To get a feel for the battery drain I installed one of my favorite apps, namely Battery Monitor Widget. Once you ensure it has the battery capacity right (which it usually does, because it gets it from the O/S) and give it a little time to track the performance of your battery, it can estimate how long the battery will last under a variety of different scenarios. The one weíre interested in is real-time drain, in which it projects how long the battery will last at the current drain rate. Compared to the GS4 this rate of decline is shockingly steep. These figures are born out by a seat-of-the-pants feel based purely upon noting the battery percentage from time to time.

    The Pure Google Experience

    If you like to be on the bleeding edge of Android releases, then the Nexus line is the way to go. However, one of the prices you pay for being right out front is that you get all the bugs in your teeth (pun intended). While most apps will run just fine under KitKat, I observed a number of problems as I played with the phone. For example, few of apps display an ugly pixilated outline font instead of nice filled-in font they show on older versions of Android. Iím sure the list of problems goes on and on, and Iím equally sure they will all eventually be fixed as the developers of these apps release versions that work correctly under Android 4.4. Unlike that time you get the pleasure of putting up with these bugs.

    Conclusions



    The Nexus 5 is a pretty decent Android phone at a pretty decent price. While nothing really stands out, nothings really disappoints, plus the price-to-performance ratio is about the best youíll find anyway. One aspect of the Nexus line as a rule can be both a curse and a blessing, depending upon your point-of-view. Running pure Android means you get snappier performance and no bloat, but you also loose many of the really great tweaks that manufacturers usually include in their versions of the O/S. In the case of the GS4, you get a first-rate camera app that makes the one in the Nexus seem amateurish by comparison.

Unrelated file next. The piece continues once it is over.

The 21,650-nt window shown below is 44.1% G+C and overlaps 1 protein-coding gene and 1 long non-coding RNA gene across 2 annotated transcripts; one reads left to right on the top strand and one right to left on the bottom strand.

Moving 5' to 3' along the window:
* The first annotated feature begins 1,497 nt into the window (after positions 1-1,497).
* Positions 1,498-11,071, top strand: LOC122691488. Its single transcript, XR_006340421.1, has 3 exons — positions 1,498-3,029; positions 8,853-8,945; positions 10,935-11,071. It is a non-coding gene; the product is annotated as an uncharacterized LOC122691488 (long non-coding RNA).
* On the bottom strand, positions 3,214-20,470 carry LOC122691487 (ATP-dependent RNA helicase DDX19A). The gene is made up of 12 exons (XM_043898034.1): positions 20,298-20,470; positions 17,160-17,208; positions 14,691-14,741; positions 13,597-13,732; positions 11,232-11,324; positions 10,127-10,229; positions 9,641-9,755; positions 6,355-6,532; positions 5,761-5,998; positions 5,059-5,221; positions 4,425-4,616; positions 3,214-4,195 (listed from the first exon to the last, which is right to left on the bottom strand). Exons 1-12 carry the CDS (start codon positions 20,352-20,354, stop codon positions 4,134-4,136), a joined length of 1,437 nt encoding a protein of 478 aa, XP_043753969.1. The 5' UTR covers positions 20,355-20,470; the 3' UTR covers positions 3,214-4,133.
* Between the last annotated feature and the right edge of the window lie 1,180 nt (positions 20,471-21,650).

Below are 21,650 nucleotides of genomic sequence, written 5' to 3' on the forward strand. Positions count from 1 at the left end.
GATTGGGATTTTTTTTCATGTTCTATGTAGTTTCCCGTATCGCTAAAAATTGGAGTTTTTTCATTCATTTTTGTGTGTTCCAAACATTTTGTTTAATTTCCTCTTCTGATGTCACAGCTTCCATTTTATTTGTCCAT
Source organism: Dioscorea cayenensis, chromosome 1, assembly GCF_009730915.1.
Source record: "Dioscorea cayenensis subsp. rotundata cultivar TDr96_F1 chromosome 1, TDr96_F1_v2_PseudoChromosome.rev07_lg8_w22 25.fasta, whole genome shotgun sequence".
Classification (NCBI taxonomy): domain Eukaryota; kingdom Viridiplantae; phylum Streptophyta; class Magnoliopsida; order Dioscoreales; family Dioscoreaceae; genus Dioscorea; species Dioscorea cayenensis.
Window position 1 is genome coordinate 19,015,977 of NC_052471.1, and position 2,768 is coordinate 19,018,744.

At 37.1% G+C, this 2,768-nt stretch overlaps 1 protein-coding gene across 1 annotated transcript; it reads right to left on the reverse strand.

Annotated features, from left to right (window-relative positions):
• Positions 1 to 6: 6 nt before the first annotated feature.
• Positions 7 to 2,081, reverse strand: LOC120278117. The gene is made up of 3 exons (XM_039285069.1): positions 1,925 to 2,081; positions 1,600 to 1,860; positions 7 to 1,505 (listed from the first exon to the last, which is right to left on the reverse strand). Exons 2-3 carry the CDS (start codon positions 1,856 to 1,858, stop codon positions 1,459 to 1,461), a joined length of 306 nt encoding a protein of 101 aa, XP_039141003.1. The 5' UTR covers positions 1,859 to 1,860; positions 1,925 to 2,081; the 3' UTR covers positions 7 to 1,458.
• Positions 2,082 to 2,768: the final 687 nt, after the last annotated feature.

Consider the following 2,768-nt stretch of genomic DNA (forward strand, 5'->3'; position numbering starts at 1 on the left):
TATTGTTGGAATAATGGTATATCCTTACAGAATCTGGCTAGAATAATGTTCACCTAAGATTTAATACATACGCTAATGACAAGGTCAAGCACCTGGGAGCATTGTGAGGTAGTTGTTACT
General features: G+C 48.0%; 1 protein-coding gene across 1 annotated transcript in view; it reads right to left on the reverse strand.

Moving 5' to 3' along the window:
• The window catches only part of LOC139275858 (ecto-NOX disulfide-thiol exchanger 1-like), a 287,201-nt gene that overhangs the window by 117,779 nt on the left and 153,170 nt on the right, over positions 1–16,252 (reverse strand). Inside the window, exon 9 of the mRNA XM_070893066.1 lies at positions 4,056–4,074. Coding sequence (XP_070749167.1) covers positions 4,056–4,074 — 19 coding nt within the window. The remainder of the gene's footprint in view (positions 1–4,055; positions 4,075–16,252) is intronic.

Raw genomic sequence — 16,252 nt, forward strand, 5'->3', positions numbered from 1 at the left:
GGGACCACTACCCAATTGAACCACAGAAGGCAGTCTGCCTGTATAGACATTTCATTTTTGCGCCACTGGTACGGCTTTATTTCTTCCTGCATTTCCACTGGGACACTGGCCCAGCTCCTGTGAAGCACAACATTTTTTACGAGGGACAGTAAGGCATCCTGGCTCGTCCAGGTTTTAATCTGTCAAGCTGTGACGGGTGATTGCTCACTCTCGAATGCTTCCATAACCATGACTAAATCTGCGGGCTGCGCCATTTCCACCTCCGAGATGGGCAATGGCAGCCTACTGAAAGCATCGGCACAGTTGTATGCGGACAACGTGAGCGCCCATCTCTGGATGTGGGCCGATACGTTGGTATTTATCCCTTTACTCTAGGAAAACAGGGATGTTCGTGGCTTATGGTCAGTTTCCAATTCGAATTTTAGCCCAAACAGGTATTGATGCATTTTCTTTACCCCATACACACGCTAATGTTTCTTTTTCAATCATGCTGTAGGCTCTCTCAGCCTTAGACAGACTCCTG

I wouldn't recommend a Nexus 5 to people who arenít explicitly interested in the pure Google experience, but the price is hard to ignore. If you are interested in getting that experience however, the best phones to compare the Nexus 5 to would be the special editions of the GS4 and the HTC One which come with pure Android in them. However, you still have to wait for Samsung or HTC to update the O/S, whereas the Nexus 5 gets its versions of Android directly from Google. In addition, the Nexus 5 is now ahead of the GS4 and HTC One in the processor/GPU department and they both cost markedly more.

    I generally enjoyed the time I spent with the Nexus 5, but I found plain-Jane Android to be a little bit disappointing in a number of ways. I guess Iíve just gotten used to the tweaks that Samsung puts in their versions of Android.

    Pros:


    • Fast processor
    • Pretty good LCD screen
    • Pure Android (Makes both lists)
    • Excellent GPS accuracy


    Cons:


    • Poor battery life
    • Poor multimedia speaker
    • Pure Android (Makes both lists)
    This article was originally published in forum thread: Nexus 5 Review started by Steve Punter View original post
    Comments 23 Comments
    1. lvlagnum's Avatar
      lvlagnum -